This week someone had to explain to my fiancé what a "thirst trap" is—for the rest of us olds, Urban Dictionary explains it's "any statement or picture used to intentionally create attention or 'thirst.'" Briefly ignoring the laughable and frequently sexist implications of the term (show me a social media post that's not designed to get attention, you hypocrites) this is what came to mind when I checked out the debut of the Sugar & Cloth Color Wall this week.
Created by local blogger Ashley Rose (she of Sugar & Cloth, naturally), a formerly nondescript brick wall on the East Side has been transformed into a bright, cheery backdrop, with eight wide strips of coordinating colors. Located at 3302 Canal Street, it's outside Headquarters, a shared workspace for creatives that will open this summer, and which will soon be home to Sugar & Cloth as well.
It's quite literally designed to become an Instagram staple, not unlike the popular Biscuit Paint Wall in Montrose or many of the other street murals which are particularly abundant in the neighborhood. I like that Rose made the decision to extend the color palette beyond the end of the wall six feet onto the concrete ground in front of it, so anyone who wants to take pictures can get the cohesive look of shooting in a photography studio without necessarily having access to that kind of equipment, and I love that the color panels are wide enough to fit several people in one segment.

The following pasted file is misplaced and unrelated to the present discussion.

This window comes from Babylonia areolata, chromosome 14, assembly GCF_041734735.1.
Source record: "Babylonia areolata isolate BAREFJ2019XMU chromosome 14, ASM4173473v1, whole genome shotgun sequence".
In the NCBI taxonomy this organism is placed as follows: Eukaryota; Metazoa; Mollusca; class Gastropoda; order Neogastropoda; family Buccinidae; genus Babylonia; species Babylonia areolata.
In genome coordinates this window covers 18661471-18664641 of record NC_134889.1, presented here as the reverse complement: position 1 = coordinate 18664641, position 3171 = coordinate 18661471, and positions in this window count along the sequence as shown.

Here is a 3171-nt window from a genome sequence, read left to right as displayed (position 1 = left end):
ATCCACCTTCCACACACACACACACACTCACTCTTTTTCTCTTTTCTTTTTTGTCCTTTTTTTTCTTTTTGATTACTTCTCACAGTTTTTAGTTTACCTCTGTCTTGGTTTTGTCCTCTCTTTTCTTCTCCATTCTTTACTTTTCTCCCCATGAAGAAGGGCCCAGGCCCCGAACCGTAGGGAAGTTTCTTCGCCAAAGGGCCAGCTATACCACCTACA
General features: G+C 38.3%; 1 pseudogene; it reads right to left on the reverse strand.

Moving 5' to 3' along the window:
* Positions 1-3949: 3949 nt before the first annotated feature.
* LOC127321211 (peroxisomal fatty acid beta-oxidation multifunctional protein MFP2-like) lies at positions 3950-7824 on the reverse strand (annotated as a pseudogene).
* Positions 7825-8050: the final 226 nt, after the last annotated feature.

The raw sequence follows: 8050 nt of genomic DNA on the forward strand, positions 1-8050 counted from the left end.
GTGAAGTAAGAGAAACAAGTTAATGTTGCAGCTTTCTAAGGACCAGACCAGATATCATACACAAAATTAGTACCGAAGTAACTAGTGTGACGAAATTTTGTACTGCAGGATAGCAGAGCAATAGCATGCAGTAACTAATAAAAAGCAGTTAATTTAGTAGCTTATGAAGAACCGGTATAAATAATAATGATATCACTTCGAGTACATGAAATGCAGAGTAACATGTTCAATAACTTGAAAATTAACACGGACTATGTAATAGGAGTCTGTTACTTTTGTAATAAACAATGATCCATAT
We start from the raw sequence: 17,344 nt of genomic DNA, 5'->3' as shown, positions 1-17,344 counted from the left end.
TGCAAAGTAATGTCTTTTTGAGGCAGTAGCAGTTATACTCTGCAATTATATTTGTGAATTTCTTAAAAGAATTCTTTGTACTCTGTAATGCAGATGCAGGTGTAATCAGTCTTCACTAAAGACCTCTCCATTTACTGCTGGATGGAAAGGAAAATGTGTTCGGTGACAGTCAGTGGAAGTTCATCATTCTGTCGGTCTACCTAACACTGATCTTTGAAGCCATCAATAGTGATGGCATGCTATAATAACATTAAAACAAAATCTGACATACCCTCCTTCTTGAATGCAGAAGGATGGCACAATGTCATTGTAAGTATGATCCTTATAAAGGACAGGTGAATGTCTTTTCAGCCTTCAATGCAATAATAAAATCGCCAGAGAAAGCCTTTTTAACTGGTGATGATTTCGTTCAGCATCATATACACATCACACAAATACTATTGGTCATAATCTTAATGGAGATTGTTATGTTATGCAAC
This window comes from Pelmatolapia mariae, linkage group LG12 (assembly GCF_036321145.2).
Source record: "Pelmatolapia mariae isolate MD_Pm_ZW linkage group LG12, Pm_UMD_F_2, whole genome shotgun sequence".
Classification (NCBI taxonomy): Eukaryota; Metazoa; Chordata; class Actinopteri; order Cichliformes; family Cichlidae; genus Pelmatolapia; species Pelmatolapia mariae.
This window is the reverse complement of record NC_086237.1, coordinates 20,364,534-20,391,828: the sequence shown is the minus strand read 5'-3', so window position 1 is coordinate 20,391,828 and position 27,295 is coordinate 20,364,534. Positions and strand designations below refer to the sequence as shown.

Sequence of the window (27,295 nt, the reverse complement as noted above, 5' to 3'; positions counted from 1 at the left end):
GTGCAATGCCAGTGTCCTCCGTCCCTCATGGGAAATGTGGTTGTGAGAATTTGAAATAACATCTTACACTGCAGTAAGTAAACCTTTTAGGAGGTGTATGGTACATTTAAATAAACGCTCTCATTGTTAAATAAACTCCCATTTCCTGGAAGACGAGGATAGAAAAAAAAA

And, let me tell you: The people cannot get enough. They are like moths to a candy-colored flame. For the launch party, dozens of bloggers took turns posing in front of the colors with oversized balloons and sparkly props and their finest brunch-appropriate outfits. It's been three days since the debut, and the wall's Instagram hashtag has already been used over 300 times. There's just something about the fun possibilities of a blank but colorful canvas that makes me want to pose, play and explore.
I look forward to seeing approximately one billion engagement/quinceañera/prom pictures taken here, eventually watching it become a Snapchat geofilter. It's not quite the Water Wall (Houston's OG thirst trap) but it's still fun to see what a good idea and some paint can create.